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Celebrity Tattoo Artist Pleads Not Guilty to Keeping Weapons Arsenal

By DNAinfo Staff on January 11, 2011 11:27am

Jonathan Shaw, 57, pleaded not guilty to 89 weapons charges Tuesday.
Jonathan Shaw, 57, pleaded not guilty to 89 weapons charges Tuesday.
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John Marshall Mantel

By Olivia Scheck

DNAinfo Reporter/Producer

MANHATTAN SUPREME COURT — A tattoo artist to the stars who's the son of a music legend pleaded not guilty Tuesday to a variety of weapons charges related to a cache of guns and knives that were allegedly found in his Manhattan Mini Storage space.

Prosecutors say Jonathan Shaw, 57, whose clients have included Johnny Depp, Marilyn Manson and Kate Moss, and whose father was reportedly big band leader Artie Shaw, was storing an arsenal of guns, knives, brass knuckles and even a bayonet, in his storage unit at 220 South Street near the South Street Seaport.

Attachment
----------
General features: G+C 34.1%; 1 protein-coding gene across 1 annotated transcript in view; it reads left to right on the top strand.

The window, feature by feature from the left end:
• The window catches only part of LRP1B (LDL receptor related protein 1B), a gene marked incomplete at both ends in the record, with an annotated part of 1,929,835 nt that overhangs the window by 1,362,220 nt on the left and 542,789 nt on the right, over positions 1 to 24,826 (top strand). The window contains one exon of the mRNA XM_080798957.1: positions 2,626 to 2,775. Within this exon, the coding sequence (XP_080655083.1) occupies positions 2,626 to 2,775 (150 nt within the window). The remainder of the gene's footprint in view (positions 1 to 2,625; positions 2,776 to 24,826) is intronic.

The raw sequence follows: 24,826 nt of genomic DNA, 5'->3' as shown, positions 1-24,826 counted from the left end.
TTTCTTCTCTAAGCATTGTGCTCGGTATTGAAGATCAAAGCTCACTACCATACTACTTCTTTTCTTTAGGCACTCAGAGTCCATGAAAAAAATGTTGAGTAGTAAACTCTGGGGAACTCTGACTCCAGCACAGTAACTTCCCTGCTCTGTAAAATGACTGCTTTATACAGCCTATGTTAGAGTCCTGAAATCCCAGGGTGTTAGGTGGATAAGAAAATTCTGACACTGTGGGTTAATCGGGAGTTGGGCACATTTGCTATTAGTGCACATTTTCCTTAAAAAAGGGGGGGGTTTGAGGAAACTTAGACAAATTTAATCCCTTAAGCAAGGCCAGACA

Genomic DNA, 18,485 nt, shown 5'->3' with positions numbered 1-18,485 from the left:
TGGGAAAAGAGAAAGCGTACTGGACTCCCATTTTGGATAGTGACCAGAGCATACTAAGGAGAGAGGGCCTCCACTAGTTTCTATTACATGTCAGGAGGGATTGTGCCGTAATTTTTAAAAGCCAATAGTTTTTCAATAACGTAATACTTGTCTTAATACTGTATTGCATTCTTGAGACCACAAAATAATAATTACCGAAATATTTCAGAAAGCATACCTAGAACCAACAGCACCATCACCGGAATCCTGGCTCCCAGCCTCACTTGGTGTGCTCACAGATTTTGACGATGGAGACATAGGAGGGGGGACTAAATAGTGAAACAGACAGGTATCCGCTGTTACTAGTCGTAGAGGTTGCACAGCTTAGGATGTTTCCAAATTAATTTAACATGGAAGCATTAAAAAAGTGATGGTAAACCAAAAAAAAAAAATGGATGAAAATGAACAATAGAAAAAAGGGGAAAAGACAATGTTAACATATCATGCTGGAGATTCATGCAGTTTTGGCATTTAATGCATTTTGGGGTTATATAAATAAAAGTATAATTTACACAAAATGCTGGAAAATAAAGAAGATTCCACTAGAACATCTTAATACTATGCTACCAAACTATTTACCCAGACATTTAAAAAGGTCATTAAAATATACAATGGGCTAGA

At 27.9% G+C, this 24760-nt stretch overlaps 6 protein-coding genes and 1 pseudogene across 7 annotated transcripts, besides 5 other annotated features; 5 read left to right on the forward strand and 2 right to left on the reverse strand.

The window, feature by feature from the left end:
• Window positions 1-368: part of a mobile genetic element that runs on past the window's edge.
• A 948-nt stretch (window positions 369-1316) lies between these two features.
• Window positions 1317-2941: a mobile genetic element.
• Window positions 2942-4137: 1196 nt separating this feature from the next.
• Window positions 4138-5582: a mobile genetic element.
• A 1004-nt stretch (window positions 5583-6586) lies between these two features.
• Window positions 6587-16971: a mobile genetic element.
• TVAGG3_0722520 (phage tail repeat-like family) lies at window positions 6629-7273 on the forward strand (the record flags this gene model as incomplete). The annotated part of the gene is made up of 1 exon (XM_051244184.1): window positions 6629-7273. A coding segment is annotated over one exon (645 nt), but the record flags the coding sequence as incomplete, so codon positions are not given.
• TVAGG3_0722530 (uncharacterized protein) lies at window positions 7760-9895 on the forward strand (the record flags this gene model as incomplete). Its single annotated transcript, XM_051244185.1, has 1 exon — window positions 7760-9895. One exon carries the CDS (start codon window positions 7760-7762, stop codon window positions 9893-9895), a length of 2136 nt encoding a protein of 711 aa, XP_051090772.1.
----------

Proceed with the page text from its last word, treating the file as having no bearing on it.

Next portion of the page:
He was indicted on 89 counts of weapons posession in Manhattan Criminal Court.

"The events of this past weekend remind us that gun violence continues to plague our nation," Manhattan District Attorney Cy Vance Jr said, referring to the recent shooting in Arizona. "The defendant’s illegal weapons cache endangered workers and customers at the storage facility and in the entire community."

The cache was allegedly discovered by employees of First Global Express moving company, which had been hired to ship Shaw’s belongings to a new home in Los Angeles.

Included in the former Fun City Tattoo owner’s alleged stockpile were a Norinco AK-47, Mossberg 12 gauge pump-action pistol-grip shotgun, and a loaded .30 caliber semiautomatic rifle, along with 83 knives and thousands of rounds of ammunition, according to the indictment.

Prosecutors said that Shaw was never licensed to own a firearm in New York, according to city records.

He told police who arrested him at East Midtown’s Roger Williams Hotel that he bought the AK-47 at a shop on Houston Street, court documents claimed.

Leaving court on Tuesday, Shaw declined to speak to reporters.

He was released on a $250,000 bond, which ADA Christopher Prevost said was backed by a $1.5 million, mortgage-free home that is owned either by the defendant or his family.

Shaw, who was accompanied by Lil' Wayne attorney Stacey Richman, is due back in court on March 22.

Lawyers for both sides noted that the case, if it goes to trial, would likely include "some very interesting issues" related to search warrants.